Public rage is mounting against Tel Aviv’s mayor, Ron Huldai, following recent violent repressions of social demonstrations in the city, during which activists and the movement’s leaders were injured. As a result, many artists, cultural institutions, and businesses decided to withdraw their participation from the city´s official White Night events, which took place on June 28. Meretz members in the city council have also resigned from their seats in a sign of protest, placing Huldai in a difficult position.
This is the first time such a large protest movement has coalesced in Tel Aviv against the city’s council and the man sitting at its head.
It all started Friday 22ndof June, as the J14 movement tried to rebuild its encampment on Rothschild avenue in Tel Aviv, as a rerun of last year’s massive social demonstration campaign. Huldai, who sternly opposed this, ordered the evacuation of the site. As a result, Dafnie Leef, the movement’s leader, and other activists were forcefully arrested, sustaining numerous injuries.
“For the municipalities, keeping the law and the public peace is more important than protecting free speech, or the right to organise and to protest (even if many of them could identify, at least partially, with the social movement’s goals),” said Dr. Nurit Hashimshony-Yaffe of the Government and Society School at the Tel Aviv-Yaffo Academy College. “In this respect, they want the movement to vanish, and last year, they really believed it would quietly die down. This year, realising their mistake, they rush to crush it, thinking: we must kill it while it’s still small. It is a misunderstanding of social movements, because usually, when you try to block such a movement, you radicalise it, not diminish it.”
Following the violent crackdown, thousands of demonstrators amassed in the streets of Tel Aviv the next day in protest of police brutality and what they saw as an institutional attempt to stifle the protest. This time, the peaceful protests turned more violent, with a number of demonstrators vandalising banks. Once more, the police employed force and many protestors documented cases of violent abuse. About 90 demonstrators were arrested, but most were later released due to flawed police procedures.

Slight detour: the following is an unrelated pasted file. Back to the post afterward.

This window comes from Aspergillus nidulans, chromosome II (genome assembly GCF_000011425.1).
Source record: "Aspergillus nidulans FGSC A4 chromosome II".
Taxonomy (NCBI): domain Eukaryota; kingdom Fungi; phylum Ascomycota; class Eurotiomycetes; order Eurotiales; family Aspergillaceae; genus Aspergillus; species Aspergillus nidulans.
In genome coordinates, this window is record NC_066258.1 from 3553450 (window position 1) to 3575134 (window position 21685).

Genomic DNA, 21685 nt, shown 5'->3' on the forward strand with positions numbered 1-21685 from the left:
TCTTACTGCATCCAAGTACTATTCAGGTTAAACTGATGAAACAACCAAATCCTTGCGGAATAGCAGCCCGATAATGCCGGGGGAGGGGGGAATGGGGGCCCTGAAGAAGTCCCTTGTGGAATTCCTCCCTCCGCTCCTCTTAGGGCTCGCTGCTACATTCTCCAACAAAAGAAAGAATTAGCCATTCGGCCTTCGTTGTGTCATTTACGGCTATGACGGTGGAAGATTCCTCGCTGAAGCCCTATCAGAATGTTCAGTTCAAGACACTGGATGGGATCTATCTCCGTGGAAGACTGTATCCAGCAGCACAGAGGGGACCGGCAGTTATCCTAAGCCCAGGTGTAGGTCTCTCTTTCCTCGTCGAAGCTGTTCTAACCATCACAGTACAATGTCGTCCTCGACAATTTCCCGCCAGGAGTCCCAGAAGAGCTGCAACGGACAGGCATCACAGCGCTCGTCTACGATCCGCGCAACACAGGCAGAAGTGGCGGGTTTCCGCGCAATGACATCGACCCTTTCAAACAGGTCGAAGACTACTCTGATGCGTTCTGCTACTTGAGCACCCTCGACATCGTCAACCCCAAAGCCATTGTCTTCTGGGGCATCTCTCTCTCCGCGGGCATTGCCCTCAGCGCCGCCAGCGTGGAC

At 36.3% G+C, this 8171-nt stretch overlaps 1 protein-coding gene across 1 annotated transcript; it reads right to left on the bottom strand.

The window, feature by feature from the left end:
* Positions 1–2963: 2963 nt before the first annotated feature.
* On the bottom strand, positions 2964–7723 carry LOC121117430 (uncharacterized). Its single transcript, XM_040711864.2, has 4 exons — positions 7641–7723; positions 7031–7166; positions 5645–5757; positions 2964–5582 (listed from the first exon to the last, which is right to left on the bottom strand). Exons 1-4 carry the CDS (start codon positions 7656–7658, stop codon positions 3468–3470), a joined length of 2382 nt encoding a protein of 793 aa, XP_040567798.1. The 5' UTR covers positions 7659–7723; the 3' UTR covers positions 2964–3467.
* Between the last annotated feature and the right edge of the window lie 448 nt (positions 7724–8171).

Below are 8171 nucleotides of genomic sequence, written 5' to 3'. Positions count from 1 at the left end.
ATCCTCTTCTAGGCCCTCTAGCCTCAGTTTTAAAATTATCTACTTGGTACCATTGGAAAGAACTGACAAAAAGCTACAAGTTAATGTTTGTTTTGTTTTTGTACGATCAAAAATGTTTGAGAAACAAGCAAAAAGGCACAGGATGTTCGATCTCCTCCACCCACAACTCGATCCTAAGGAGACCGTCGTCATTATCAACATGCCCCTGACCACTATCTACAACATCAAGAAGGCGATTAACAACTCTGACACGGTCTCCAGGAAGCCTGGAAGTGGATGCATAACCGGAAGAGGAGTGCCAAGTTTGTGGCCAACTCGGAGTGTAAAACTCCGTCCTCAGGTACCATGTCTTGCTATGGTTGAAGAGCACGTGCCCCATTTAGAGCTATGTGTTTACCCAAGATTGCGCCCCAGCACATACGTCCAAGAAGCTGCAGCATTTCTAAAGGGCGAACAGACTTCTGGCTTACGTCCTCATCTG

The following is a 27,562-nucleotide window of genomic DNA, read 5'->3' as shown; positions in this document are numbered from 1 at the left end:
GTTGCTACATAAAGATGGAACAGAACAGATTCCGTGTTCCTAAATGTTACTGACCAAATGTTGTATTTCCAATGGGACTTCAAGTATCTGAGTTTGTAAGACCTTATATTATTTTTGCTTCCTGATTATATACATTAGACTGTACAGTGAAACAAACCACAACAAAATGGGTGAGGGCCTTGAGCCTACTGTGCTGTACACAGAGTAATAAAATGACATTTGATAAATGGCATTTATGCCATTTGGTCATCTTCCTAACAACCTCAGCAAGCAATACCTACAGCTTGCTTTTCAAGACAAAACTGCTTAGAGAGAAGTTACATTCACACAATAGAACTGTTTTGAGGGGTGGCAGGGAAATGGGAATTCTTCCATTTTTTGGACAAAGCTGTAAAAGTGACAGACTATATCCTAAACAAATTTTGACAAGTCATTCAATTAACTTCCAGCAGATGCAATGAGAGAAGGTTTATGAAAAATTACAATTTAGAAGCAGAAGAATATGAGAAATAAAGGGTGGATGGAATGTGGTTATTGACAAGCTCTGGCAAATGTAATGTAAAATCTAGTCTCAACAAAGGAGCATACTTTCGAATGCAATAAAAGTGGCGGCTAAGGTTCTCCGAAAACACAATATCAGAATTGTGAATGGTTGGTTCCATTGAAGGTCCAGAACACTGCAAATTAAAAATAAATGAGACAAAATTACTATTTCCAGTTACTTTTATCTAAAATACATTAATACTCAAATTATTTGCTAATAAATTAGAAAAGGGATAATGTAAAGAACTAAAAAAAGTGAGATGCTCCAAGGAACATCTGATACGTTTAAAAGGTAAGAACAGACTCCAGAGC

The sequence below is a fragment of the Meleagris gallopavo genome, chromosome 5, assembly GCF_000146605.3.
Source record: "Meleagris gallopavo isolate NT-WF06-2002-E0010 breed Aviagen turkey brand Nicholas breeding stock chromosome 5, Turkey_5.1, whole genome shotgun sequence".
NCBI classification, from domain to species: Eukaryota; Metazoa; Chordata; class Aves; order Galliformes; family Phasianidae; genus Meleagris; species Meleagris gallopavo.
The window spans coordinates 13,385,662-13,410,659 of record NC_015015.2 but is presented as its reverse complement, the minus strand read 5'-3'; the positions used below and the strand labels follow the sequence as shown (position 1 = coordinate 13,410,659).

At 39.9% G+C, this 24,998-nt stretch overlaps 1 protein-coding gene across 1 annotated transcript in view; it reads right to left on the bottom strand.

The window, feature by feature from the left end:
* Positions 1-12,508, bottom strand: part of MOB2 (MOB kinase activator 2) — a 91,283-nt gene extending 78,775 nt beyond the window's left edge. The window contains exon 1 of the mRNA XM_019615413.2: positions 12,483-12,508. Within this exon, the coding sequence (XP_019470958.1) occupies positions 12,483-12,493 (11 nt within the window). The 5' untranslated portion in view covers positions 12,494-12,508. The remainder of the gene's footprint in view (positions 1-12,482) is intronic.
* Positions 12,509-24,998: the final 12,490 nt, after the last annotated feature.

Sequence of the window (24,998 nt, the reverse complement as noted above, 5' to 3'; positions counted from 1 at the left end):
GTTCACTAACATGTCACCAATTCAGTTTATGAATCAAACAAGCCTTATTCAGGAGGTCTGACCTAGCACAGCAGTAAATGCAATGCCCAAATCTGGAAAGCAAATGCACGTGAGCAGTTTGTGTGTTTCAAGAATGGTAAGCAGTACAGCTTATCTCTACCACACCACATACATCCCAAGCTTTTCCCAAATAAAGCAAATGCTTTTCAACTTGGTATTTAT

In light of these events, artists and J14 activists issued a call for a ‘Black Night’; in essence a boycott of Tel Aviv’s highly publicised White Night event, in condemnation of the improper “conduct of the city council, its local security forces and the national police”.
Following this announcement, nine art galleries out of the ten which were scheduled to participate in White Night confirmed their withdrawal from the event. Similarly, a number of Israeli authors, among them Edgar Keret, pulled out of an important literary happening. The authors stated that recent developments were no occasion for celebration. Other cultural institutions and artists joined the ‘Black Night’ initiative and shops and retailers have announced they will turn off their lights in a show of solidarity.
Huldai’s coalition at the city council is also facing trouble as it split with Meretz, the Labour party’s most important ally. In her letter of resignation, Meital Lehavi, former deputy mayor, accused Huldai of leading the violent oppression of the social movement and denounced him of becoming a “tool in the hands of the government”, instead of acting as a representative of the people of Tel Aviv.
The J14 social movement’s main target is the liberal economic policy that has dominated Israeli politics for the past decades. The Labour party, to which Huldai is affiliated, is the biggest opposition party at the moment, situated at the centre-left of the political map. Nonetheless, it too played a major role in dismantling the Israeli social system and is now struggling to form a coherent political response to the social movement. For the J14 movement, Huldai’s reponse is therefore a kind of treason, at least on the social level, adding insult to injury when considering the mayor’s other controversial stances, such as his pledge to expel African refugees out of the city.
But transforming Tel Aviv’s mayor into J14’s archenemy may prove a mistake, and if it becomes the movement’s main objective it may significantly weaken it, since it’s real target is the Israeli government.
“One of the most surprising aspects of the social movement has been its incapacity to weaken the government. On the contrary – the current Israeli government is one of the most stable governments of the last decades and the coalition is the biggest Israeli coalition ever. If the J14 movement makes it all the way to the election period, it might achieve political gain. But for the time being, the movement prefers to situate itself as a cross-political movement, appealing to citizens of all parties. This allows the government to deflect criticism and avoid appearing as the movement’s target,” added Hashimshony-Yaffe.